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How to Use Writing to Sharpen Your Thinking | Tim Ferriss

Tim Ferriss

"People can like what you write, they can dislike it, they can love it, they can hate it, but it should not confuse anybody."

Tim Ferriss

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How to Use Writing to Sharpen Your Thinking | Tim Ferriss

How to Use Writing to Sharpen Your Thinking | Tim Ferriss

https://www.youtube.com/watch?v=65U5byDZ55M

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Key Ideas

Sharpening your thinking

Without writing, it's pretty hard to capture and freeze your thinking, so that you can sharpen it: for example, observing when you're using words that are not well defined or when you're saying things that don't need to be said.

Morning pages

An easy way of getting into the habit of writing, of moving a pen with the aim of seeing your thinking on paper, is starting the practice of Morning Pages (3 pages of stream of consciousness).

It helps you by taking your worries and negative thoughts from your head and putting them in a freeze-frame (so that you can go along with the rest of your day) and it also allows you to see when you are dull or sharp in your thinking.

The "3 rounds" technique

... for revising your writing:

  • The first edit is for yourself (what you like and what you think is good)
  • The second round is for the people that like what you write ( the people you think will like your material)
  • The third round is for the critics (for the people that try to find the smallest mistakes in your material).

Using proofreaders

  • Aim to choose people that are not trained to proofread and ask them to highlight the stuff they find confusing.
  • Ask them to note the moment when their minds start to wander while they're reading your material. Opt to take those parts out.
  • Ask them to indicate the 10% of your writing that you should absolutely keep (if there is a 10% that is worth keeping).
  • Ask them which parts they would cut off (10-20%) if they had to cut something.

Tim Ferriss

Tim Ferriss

"People can like what you write, they can dislike it, they can love it, they can hate it, but it should not confuse anybody."

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Setting up and sticking to it is one of the best ways to perfect your writing. 

Do it in the morning for best results, and break it up into small increments to avoid anxiety. Don't write during unscheduled times, either (though jotting down notes is okay—inspiration can strike at the strangest of times). 

Keep Up with Good Grammar

Proofreading is an important part of writing, and despite some folks having a knack for good grammar, none of us is perfect. 

Be sure to take advantage of some of the great word tools out there. Not only will they keep you writing correctly, but they're likely to keep you learning new words and idioms to freshen up your writing.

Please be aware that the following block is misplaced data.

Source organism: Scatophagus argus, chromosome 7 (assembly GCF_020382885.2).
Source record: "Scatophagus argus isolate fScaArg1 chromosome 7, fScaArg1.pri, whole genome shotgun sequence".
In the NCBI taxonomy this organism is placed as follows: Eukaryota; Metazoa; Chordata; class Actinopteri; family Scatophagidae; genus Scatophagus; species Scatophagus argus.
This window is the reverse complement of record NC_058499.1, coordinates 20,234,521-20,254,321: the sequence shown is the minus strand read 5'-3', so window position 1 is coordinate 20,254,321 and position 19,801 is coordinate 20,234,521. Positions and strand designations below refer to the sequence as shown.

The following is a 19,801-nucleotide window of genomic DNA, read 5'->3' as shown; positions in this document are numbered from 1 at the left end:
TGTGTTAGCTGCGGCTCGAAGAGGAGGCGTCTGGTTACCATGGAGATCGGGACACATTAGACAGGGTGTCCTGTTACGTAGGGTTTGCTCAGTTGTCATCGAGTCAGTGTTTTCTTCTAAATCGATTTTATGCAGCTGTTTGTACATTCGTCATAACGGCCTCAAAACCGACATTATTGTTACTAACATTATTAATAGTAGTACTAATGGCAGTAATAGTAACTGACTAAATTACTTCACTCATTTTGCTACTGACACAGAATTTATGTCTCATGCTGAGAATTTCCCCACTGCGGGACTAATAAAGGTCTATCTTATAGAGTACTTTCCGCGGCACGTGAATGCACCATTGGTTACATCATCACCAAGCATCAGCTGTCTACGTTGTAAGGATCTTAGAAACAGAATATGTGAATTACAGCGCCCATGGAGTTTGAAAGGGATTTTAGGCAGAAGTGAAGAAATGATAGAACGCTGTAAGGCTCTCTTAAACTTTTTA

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If you are insecure, guess what? The rest of the world is, too. Do not overestimate the competition and underestimate yourself. You are better than you think.

- Tim Ferriss

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Excitement is the more practical synonym for happiness, and it is precisely what you should strive to chase. It is the cure-all.”

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Excitement is the more practical synonym for happiness, and it is precisely what you should strive to chase. It is the cure-all.”

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The first draft

The first words you write are the first draft. Writing is thinking. You'll rarely know what exactly you want to say when you start writing.

The time you put into editing, reworking and re...

Common errors

Most writing mistakes are widespread, but good writers just get better at spotting them. Some things you'll learn to watch for are:

  • Overuse of jargon and business-speak, like "utilize" or "endeavor" instead of "use" or "try."
  • Clichés are stale phrases that have lost their impact and novelty through overuse. If you are used to seeing it in print, don't use it.
  • The passive voice. The subject of the sentence should be the person or thing taking action, not the thing being acted on. "Harry wrote this article," is better than "This article was written by Harry."
  • Rambling. When you are not sure what you want to say, it is easy to phrase it in three or four different ways. A single concise sentence is generally better.

Give it some space

When you write something, you get very close to it. It is nearly impossible to distance yourself from it straight away to edit properly.

The longer you can leave a draft before editing, the better. Half an hour to two days is enough of a break to edit well. When you do edit, read your work out loud. You'll catch more problems and get a better feel for how everything flows.

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